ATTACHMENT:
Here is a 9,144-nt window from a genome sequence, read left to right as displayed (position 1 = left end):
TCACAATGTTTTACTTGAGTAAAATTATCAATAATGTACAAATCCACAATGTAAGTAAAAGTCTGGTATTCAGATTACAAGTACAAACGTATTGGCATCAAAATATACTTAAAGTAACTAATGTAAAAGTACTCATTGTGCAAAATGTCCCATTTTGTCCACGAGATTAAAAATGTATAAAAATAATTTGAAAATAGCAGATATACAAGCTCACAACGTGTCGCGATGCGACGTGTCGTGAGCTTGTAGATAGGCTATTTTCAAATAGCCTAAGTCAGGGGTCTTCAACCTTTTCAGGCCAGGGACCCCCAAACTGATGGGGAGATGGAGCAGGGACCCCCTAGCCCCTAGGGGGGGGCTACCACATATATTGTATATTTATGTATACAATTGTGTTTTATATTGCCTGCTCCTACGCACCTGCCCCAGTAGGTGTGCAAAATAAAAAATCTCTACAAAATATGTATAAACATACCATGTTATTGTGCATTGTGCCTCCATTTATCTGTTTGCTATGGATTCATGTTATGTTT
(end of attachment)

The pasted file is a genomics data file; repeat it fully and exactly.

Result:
Here is a 9,144-nt window from a genome sequence, read left to right as displayed (position 1 = left end):
TCACAATGTTTTACTTGAGTAAAATTATCAATAATGTACAAATCCACAATGTAAGTAAAAGTCTGGTATTCAGATTACAAGTACAAACGTATTGGCATCAAAATATACTTAAAGTAACTAATGTAAAAGTACTCATTGTGCAAAATGTCCCATTTTGTCCACGAGATTAAAAATGTATAAAAATAATTTGAAAATAGCAGATATACAAGCTCACAACGTGTCGCGATGCGACGTGTCGTGAGCTTGTAGATAGGCTATTTTCAAATAGCCTAAGTCAGGGGTCTTCAACCTTTTCAGGCCAGGGACCCCCAAACTGATGGGGAGATGGAGCAGGGACCCCCTAGCCCCTAGGGGGGGGCTACCACATATATTGTATATTTATGTATACAATTGTGTTTTATATTGCCTGCTCCTACGCACCTGCCCCAGTAGGTGTGCAAAATAAAAAATCTCTACAAAATATGTATAAACATACCATGTTATTGTGCATTGTGCCTCCATTTATCTGTTTGCTATGGATTCATGTTATGTTT